Sore throat, or pharyngitis, could be a sign of something worse like rheumatic fever, say scientists from the University of Alabama at Birmingham (UAB).
Currently, physicians are taught to suspect group A streptococcal bacteria as the primary cause of pharyngitis.
However, new findings suggest that physicians also should look for the presence of bacteria called Fusobacterium necrophorum when treating sore throat in young adults and adolescents that worsens or is strep-negative.
"F. necrophorum, which only has been recognized as a potential cause of pharyngitis in adolescents and young adults in the past five years, may cause up to 10 percent of sore throat in those 15-24 years of age," Science Daily quoted Robert Centor, professor of internal medicine, associate dean of medicine at UAB and the paper's lead author, as saying.
"More important, F. necrophorum is associated with a rare but life-threatening complication called Lemierre syndrome," Centor added.
Lemierre syndrome mostly affects adolescents and young adults and rarely is seen in pre-adolescents. It begins with a sore throat, followed by an infected jugular vein after four to five days. Abscesses in other parts of the body may occur.
Group A strep also is associated with a serious complication - rheumatic fever - but the incidence rate of Lemierre syndrome following exposure to F. necrophorum is much higher and associated with greater morbidity and mortality.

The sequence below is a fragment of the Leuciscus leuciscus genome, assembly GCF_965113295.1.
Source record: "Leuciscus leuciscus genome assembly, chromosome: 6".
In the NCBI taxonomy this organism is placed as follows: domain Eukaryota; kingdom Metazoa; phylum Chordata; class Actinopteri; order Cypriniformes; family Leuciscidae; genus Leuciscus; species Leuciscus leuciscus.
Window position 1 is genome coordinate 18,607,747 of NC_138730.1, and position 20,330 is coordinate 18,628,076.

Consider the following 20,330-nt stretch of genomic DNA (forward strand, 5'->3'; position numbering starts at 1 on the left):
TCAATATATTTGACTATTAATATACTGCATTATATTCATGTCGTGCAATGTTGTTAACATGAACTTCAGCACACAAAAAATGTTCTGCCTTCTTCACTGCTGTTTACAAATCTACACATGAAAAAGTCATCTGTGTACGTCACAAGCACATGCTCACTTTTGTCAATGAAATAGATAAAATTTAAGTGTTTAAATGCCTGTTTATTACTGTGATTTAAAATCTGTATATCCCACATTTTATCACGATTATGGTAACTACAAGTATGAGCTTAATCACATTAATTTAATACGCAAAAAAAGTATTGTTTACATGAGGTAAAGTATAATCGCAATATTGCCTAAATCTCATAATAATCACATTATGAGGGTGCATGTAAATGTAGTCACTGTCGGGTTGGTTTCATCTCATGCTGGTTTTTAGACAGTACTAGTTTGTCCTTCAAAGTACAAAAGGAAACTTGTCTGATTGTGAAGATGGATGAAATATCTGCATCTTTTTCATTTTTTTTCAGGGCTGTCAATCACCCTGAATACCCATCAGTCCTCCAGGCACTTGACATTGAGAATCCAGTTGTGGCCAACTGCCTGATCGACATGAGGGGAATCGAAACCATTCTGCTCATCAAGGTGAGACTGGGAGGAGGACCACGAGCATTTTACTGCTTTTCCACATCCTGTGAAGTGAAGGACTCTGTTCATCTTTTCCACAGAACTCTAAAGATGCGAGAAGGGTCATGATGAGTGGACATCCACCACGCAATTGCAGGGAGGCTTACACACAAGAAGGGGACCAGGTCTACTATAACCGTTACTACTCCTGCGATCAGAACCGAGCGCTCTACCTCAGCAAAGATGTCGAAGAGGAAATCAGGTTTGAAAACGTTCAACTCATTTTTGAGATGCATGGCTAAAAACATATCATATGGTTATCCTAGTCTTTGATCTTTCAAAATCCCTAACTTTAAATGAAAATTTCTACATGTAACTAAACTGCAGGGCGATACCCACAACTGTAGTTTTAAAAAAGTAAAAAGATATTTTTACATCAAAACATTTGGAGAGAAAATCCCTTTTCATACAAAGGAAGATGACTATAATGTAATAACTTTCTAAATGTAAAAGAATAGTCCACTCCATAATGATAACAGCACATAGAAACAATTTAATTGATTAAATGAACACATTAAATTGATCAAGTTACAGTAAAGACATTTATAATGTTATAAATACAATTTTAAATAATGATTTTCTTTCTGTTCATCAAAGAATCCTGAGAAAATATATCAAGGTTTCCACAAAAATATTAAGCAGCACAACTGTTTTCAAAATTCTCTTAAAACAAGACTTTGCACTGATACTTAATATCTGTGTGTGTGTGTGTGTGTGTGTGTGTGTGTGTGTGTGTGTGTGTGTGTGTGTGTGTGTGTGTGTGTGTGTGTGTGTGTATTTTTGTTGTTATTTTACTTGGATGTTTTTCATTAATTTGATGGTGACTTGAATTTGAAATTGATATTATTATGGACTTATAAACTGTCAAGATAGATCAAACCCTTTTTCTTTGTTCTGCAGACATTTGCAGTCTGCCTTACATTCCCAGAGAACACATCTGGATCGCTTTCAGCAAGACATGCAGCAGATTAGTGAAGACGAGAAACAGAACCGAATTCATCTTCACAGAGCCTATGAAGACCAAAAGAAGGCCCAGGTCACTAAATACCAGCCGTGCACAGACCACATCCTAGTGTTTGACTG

"The risk of Lemierre syndrome exceeds the risk of acute rheumatic fever, which is the classic reason that physicians worry about sore throats," said Centor.
Centor said that clinicians should expand their diagnostic process for adolescents and young adults with sore throat to consider F. necrophorum, especially if the sore throat does not improve within three to five days.
He said that physicians need to be aware of the red flags that might indicate Lemierre syndrome, including unilateral neck swelling, rigors, night sweats or high fevers.
Aggressive treatment with antibiotics such as a combination of penicillin and metronidazole or with clindamycin alone is appropriate. Centor said he hopes this analysis will lead to better diagnostic tests for the presence of F. necrophorum.
The study has been published Dec. 1 in the Annals of Internal Medicine.